Crow Lake – Mary Lawson

Crow Lake – Mary Lawson

I have been wanting to read this book for a long time – ever since I read that she was a relative of L.M Montgomery, but it was quite hard to get hold off eventually I found a copy at the Book Depository.

Here is the blurb …

Crow Lake is that rare find, a first novel so quietly assured, so emotionally pitch perfect, you know from the opening page that this is the real thing—a literary experience in which to lose yourself, by an author of immense talent.
Here is a gorgeous, slow-burning story set in the rural “badlands” of northern Ontario, where heartbreak and hardship are mirrored in the landscape. For the farming Pye family, life is a Greek tragedy where the sins of the fathers are visited on the sons, and terrible events occur—offstage.
Center stage are the Morrisons, whose tragedy looks more immediate if less brutal, but is, in reality, insidious and divisive. Orphaned young, Kate Morrison was her older brother Matt’s protegee, her fascination for pond life fed by his passionate interest in the natural world. Now a zoologist, she can identify organisms under a microscope but seems blind to the state of her own emotional life. And she thinks she’s outgrown her siblings—Luke, Matt, and Bo—who were once her entire world.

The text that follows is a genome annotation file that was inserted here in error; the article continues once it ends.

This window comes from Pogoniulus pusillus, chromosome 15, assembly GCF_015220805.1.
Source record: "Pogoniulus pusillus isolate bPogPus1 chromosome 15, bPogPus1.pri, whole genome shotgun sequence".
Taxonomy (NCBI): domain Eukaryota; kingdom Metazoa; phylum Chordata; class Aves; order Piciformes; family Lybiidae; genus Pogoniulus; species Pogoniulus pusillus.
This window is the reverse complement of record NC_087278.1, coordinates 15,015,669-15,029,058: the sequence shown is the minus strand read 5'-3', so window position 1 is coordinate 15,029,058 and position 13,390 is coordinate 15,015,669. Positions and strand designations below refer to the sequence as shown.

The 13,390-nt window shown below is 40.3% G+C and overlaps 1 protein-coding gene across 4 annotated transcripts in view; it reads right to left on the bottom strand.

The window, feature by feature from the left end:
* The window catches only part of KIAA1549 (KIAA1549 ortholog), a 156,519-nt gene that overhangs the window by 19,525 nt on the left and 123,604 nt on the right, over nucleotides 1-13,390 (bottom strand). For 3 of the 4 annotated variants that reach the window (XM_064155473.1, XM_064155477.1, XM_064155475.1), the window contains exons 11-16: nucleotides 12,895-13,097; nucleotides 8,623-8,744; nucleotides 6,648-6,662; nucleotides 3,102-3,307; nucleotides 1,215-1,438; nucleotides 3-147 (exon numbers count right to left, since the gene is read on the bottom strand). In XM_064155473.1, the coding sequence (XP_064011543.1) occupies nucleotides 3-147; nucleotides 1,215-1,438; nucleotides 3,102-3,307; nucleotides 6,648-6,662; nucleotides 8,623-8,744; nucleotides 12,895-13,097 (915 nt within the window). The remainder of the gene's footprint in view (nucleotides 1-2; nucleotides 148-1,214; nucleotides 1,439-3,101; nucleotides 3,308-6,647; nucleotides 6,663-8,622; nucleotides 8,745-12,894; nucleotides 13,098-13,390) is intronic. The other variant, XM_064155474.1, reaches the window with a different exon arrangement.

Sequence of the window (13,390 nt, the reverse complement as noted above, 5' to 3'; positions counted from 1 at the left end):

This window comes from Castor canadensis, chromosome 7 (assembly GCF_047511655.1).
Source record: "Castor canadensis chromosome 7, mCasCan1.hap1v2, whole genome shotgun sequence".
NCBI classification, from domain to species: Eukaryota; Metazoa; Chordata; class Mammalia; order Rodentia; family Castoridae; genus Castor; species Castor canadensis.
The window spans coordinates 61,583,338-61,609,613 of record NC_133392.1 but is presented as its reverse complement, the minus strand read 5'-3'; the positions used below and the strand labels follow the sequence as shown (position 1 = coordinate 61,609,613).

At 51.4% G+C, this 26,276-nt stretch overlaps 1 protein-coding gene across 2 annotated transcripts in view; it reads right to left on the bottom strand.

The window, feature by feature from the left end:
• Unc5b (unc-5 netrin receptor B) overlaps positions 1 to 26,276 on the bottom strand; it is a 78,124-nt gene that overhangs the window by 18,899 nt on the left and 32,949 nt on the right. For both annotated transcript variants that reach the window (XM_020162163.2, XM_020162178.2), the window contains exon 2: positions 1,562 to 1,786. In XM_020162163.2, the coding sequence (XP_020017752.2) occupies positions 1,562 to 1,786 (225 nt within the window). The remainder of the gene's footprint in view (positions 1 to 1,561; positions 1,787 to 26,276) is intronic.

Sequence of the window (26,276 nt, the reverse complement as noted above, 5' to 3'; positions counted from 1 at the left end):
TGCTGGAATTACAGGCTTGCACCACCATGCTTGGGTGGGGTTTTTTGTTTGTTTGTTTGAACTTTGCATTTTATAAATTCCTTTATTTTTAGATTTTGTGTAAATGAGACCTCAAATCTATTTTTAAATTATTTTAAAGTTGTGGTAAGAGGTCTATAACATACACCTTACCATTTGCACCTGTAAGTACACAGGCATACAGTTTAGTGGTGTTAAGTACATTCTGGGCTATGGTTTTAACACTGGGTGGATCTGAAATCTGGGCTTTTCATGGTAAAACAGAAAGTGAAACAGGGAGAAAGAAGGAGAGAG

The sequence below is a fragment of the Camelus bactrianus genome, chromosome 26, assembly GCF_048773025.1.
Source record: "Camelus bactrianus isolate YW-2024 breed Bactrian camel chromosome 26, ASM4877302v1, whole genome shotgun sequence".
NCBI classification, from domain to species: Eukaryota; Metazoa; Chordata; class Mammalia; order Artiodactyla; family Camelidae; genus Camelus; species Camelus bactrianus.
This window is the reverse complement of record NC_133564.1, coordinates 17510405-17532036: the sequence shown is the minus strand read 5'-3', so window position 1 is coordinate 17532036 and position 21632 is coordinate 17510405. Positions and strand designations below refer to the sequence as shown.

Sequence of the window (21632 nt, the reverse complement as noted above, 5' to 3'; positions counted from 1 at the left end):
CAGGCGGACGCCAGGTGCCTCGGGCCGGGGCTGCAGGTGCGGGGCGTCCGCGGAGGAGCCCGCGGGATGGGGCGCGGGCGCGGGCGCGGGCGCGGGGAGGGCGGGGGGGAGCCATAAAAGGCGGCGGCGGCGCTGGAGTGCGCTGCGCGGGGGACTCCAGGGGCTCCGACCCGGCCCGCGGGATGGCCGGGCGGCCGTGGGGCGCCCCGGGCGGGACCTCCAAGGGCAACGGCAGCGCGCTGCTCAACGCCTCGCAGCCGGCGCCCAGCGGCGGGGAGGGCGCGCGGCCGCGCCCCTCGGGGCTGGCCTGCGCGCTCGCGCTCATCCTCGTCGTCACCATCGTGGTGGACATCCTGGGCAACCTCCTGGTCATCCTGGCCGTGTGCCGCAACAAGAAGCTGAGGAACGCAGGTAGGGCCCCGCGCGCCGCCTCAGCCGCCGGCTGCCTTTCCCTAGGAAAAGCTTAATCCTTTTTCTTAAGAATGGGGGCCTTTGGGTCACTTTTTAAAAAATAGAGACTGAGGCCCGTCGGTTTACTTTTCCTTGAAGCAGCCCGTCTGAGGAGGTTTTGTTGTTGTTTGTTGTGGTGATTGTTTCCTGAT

In this universal drama of family love and misunderstandings, of resentments harbored and driven underground, Lawson ratchets up the tension with heartbreaking humor and consummate control, continually overturning one’s expectations right to the very end. Tragic, funny, unforgettable, Crow Lake is a quiet tour de force that will catapult Mary Lawson to the forefront of fiction writers today.

For all of you Montgomery fans this does have a bit of a Montgomery feel and there is a family called Pye! In this novel we know something happened between Matt and Kate, which severed their close connection. And I have to say when the thing was revealed I was disappointed. However, I loved everything else about this novel – the characters are particularly well-written, I just thought the climax was anti-climatic. I was swept away to this small northern Ontario town – the sense of place was brilliant particularly the Morrisons’ house.

This is a story about families and family conflict and the different methods different members employ to negotiate conflicts.  It is also about choices – and how much freedom people have to make decisions about their lives.

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